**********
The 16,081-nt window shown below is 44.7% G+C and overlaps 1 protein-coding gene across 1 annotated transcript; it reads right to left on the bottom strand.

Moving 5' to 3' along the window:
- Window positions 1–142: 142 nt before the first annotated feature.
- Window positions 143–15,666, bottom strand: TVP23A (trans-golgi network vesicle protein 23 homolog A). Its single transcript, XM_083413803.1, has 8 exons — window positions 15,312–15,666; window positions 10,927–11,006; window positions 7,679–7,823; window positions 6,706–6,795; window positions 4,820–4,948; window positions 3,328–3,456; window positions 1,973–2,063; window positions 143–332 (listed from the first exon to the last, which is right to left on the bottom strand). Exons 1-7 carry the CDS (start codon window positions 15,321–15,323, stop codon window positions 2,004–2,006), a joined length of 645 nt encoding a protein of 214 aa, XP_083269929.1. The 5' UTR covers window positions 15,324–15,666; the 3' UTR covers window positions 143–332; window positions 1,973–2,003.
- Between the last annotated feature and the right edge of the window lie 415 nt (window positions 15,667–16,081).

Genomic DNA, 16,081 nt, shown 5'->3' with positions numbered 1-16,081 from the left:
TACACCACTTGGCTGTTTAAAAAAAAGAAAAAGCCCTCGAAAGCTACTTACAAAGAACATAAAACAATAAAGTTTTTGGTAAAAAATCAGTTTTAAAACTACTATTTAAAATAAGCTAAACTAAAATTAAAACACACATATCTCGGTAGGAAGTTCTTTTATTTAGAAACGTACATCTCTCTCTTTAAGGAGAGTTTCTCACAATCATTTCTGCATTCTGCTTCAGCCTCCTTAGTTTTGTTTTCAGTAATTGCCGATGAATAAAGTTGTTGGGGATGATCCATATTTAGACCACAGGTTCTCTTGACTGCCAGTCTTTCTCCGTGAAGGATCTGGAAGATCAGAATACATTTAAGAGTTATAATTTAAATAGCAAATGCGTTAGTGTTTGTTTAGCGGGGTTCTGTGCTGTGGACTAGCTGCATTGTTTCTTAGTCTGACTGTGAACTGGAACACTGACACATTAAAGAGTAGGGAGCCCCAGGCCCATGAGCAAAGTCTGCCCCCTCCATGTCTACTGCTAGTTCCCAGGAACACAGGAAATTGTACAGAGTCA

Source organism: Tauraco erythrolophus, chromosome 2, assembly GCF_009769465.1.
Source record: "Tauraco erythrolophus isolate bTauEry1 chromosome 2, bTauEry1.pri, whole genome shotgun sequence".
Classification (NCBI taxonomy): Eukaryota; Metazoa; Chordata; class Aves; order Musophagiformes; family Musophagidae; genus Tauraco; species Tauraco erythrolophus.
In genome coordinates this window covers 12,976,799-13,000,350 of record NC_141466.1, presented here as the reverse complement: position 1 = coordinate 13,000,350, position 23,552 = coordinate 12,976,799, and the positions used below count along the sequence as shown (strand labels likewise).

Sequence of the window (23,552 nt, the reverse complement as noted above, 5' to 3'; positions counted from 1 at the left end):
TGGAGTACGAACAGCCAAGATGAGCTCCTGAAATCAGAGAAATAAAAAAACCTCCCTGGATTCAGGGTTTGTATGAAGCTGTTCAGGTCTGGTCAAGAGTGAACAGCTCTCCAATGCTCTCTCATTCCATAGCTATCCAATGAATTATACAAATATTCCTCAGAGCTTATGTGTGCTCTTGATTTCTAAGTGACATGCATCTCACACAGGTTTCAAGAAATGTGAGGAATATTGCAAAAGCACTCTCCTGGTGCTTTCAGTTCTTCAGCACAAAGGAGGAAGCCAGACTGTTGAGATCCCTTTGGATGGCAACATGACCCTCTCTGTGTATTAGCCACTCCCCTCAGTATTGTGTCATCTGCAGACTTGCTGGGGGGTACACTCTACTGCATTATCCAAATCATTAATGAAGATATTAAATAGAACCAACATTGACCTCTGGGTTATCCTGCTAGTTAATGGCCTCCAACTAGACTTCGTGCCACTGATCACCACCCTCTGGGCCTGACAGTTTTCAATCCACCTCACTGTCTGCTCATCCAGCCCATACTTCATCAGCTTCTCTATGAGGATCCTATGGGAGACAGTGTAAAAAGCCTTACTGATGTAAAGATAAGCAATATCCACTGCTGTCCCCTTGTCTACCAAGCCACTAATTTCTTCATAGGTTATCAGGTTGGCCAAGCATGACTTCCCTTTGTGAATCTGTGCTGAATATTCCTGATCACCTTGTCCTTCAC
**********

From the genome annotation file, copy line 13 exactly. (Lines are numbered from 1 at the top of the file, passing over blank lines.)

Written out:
TGGAGTACGAACAGCCAAGATGAGCTCCTGAAATCAGAGAAATAAAAAAACCTCCCTGGATTCAGGGTTTGTATGAAGCTGTTCAGGTCTGGTCAAGAGTGAACAGCTCTCCAATGCTCTCTCATTCCATAGCTATCCAATGAATTATACAAATATTCCTCAGAGCTTATGTGTGCTCTTGATTTCTAAGTGACATGCATCTCACACAGGTTTCAAGAAATGTGAGGAATATTGCAAAAGCACTCTCCTGGTGCTTTCAGTTCTTCAGCACAAAGGAGGAAGCCAGACTGTTGAGATCCCTTTGGATGGCAACATGACCCTCTCTGTGTATTAGCCACTCCCCTCAGTATTGTGTCATCTGCAGACTTGCTGGGGGGTACACTCTACTGCATTATCCAAATCATTAATGAAGATATTAAATAGAACCAACATTGACCTCTGGGTTATCCTGCTAGTTAATGGCCTCCAACTAGACTTCGTGCCACTGATCACCACCCTCTGGGCCTGACAGTTTTCAATCCACCTCACTGTCTGCTCATCCAGCCCATACTTCATCAGCTTCTCTATGAGGATCCTATGGGAGACAGTGTAAAAAGCCTTACTGATGTAAAGATAAGCAATATCCACTGCTGTCCCCTTGTCTACCAAGCCACTAATTTCTTCATAGGTTATCAGGTTGGCCAAGCATGACTTCCCTTTGTGAATCTGTGCTGAATATTCCTGATCACCTTGTCCTTCAC